Iconic Images Exhibits Star Portraits in the Art of the ‘Blow-Up’

Classic star portraits by some of the world’s greatest photographers are on show at Iconic Images Gallery in London from Thursday 3rd December 2020 – 28th February 2021.

Iconic Image Gallery’s new exhibition Blow-Up brings visitors face-to-face with some of the most iconic faces in history and takes a look at the careers of the most ground-breaking, influential photographers who shot them.

Subjects include a dazzling array of 20th century icons, from John Lennon to Brigitte Bardot, Jimi Hendrix to Janis Joplin, Miles Davis, Marilyn Monroe, Audrey Hepburn and many more. (Top of page: Carly Simon, 1974 © Ed Caraeff/Iconic Images)

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Photographers featured are the equally legendary Terry O’Neil, Norman Parkinson, Douglas Kirkland, Kevin Cummins, Ed Caereff, Michael Brennan, Eva Sereny, Lawrence Fried, Janet Macoska, Baron Wolman, Greg Brennan, Michael Ward, Justin de Villeneuve and David Nutter.

Janis Joplin
Janis Joplin, 1967 © Baron Wolman / Iconic Images

The exhibition is inspired by Michelangelo Antonioni’s 1966 cult film Blow-Up – a counter-cultural masterpiece about the act of seeing and the art of image making – and Terry O’Neil’s on-set photographs of the film’s fashion photographer protagonist, David Hemmings, provide the eye-opening backdrop.

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The film stars David Hemmings as a fashion photographer in Swinging 60’s London, who unwittingly captures a death on film after following two lovers to a desolate park. Part psychological mystery, part celebration of the ‘Swinging ’60s’, the film is a ‘picture about perception and reality’ where the protagonist reconnects to his creative passion during the process of blowing up the unsettling images.

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David Hemmings and Vanessa Redgrave in Blow-Up, 1966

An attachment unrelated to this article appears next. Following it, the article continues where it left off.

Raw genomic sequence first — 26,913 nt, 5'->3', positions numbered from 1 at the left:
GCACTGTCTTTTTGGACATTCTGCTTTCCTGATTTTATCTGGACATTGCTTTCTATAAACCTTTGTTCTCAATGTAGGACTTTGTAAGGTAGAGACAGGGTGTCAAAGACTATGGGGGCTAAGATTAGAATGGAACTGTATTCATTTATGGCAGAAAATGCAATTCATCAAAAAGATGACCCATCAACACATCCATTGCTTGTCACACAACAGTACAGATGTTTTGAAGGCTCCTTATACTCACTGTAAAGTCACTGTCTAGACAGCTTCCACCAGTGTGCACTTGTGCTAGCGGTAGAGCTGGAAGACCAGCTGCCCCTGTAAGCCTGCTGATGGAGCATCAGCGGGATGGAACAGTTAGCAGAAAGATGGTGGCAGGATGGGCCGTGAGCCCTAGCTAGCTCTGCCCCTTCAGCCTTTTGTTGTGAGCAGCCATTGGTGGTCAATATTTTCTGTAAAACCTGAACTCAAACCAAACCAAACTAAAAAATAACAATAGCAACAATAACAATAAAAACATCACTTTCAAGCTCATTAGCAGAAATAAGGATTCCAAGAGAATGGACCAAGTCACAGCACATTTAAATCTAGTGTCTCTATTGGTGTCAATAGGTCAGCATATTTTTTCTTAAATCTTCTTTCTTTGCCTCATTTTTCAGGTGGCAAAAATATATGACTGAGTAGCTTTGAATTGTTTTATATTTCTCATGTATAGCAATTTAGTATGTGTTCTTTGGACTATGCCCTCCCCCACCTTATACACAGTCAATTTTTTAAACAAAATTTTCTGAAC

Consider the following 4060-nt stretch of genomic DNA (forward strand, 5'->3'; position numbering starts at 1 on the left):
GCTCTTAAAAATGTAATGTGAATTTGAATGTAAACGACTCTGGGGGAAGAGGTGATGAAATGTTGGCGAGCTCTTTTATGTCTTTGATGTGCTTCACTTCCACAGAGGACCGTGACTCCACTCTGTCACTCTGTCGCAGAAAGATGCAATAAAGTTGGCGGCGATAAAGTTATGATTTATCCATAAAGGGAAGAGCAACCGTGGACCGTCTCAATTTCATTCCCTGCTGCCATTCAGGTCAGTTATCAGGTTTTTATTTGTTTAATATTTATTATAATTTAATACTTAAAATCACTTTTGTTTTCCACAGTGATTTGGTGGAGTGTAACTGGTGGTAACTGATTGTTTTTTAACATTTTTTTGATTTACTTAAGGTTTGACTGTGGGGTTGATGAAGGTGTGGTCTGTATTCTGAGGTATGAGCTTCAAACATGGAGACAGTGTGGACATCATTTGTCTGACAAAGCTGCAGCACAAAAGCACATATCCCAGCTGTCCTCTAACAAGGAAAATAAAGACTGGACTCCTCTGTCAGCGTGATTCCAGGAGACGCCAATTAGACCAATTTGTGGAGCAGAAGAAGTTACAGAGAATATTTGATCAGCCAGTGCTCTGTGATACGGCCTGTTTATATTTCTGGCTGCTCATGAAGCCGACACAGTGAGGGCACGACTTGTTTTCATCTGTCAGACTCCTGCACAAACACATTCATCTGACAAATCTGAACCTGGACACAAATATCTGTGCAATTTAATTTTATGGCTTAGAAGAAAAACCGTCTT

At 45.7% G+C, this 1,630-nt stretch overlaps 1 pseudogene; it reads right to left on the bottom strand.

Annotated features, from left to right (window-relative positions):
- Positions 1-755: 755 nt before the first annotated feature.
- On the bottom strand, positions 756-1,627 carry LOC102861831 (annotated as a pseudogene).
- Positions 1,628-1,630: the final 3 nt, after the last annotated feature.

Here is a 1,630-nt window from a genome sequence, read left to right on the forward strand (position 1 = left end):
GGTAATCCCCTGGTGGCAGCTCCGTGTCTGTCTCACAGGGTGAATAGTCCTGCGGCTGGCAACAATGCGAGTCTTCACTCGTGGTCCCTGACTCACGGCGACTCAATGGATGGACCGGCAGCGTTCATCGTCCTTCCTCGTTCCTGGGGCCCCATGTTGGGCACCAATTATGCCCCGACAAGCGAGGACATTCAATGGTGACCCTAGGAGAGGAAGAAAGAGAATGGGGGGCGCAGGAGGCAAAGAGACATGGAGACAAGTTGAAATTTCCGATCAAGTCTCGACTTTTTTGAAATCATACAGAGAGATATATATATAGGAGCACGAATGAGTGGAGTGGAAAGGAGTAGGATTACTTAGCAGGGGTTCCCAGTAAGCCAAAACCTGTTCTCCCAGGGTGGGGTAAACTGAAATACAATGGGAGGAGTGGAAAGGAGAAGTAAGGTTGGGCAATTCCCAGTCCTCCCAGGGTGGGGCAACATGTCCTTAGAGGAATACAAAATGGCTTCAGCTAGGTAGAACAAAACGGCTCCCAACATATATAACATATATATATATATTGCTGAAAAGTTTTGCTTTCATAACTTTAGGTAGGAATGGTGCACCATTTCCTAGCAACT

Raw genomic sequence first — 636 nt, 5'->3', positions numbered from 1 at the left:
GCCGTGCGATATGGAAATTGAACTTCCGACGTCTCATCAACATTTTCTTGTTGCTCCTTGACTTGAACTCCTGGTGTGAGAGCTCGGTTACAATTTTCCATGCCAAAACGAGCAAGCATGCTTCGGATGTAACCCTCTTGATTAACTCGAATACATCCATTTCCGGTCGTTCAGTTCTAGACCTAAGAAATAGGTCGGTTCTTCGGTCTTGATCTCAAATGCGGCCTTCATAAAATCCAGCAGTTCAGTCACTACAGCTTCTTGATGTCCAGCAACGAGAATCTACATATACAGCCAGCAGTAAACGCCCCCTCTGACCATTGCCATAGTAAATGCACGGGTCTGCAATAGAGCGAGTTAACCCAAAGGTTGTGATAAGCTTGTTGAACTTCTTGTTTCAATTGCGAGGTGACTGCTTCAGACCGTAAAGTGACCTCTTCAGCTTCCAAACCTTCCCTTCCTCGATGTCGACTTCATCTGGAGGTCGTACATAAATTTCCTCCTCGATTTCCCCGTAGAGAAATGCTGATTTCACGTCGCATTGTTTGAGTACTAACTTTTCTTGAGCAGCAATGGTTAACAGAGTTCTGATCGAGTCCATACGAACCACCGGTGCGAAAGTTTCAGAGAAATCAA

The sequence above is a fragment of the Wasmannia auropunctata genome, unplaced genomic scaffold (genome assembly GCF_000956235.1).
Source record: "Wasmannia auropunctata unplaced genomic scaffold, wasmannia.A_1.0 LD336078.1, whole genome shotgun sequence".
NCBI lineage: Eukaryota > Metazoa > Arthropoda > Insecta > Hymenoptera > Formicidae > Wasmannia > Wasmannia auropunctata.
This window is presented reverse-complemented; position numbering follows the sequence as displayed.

Director Michelangelo Antonioni’s aesthetic control and vivid colour palette, together with a stunning array of London locations including Jon Cowan’s photography studio and photographic murals – is basically a study of the art of photography. The film won a number of Oscar nominations and the Palme D’or, and motivated a thousand new photographic careers and sold thousands of Nikon cameras.

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The movie also played a pivotal role in influencing a new cinematic genre of ‘art house’ films, and though it might not have aged well it is still highly regarded: critic Anthony Quinn said: “Blow-Up, flawed as it is, can still thrill us 50 years on. It has great things in it – Hemmings’s insolent blue gaze, and the daft way he throws himself across the floor to reach the phone; the wind soughing through the trees in the park; the busy jazz score by Herbie Hancock; the unsettling charm of those London streets. And, in the sequence from which it takes its title, that rapt attention to the photographer’s art really is something to behold.”

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The exhibition is a love letter to the art of photography, but at the same time is a nostalgic look back at the icons and the trail blazing careers of the photographers who inspired a new genre of the medium.

Miles Davis
Miles Davis, late 1950s © Ted Williams / Iconic Images

Blow-Up also celebrates photography post-lockdown – after countless virtual encounters, swipes and ‘likes’, viewers can finally experience, in person, over 25 intimate portraits of some of the most notable, collectable, and iconic faces in the world – including rarely seen works.

Paul Newman
Paul Newman, 1964 © Lawrence Fried/Iconic Images

Carrie Kania, Creative Director of Iconic Images, said: “We wanted to celebrate the reopening of Iconic Images Gallery by launching a brand-new show highlighting some of the photographers we are lucky to represent and showcasing some of their iconic celebrity portraits. From Audrey Hepburn to Paul Newman, Debbie Harry to Muhammad Ali – this show has it all.”

Iconic Images Gallery, in Chelsea, London, represents many of the most collected photographers in the world. Original photographs and limited edition fine-art prints by legends Terry O’Neill, Norman Parkinson, Douglas Kirkland, Milton H Greene and Ed Caraeff, chronicle our cultural heritage from vintage fashion to the birth of rock’n’roll.

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In the last decade fine-art photographs have enjoyed a dramatic rise in auction prices as serious art collections have built their photographic portfolios. Iconic Images Gallery aims to exhibit the most collectible and iconic photography, in limited-editions, estate stamped or signed by the artist.


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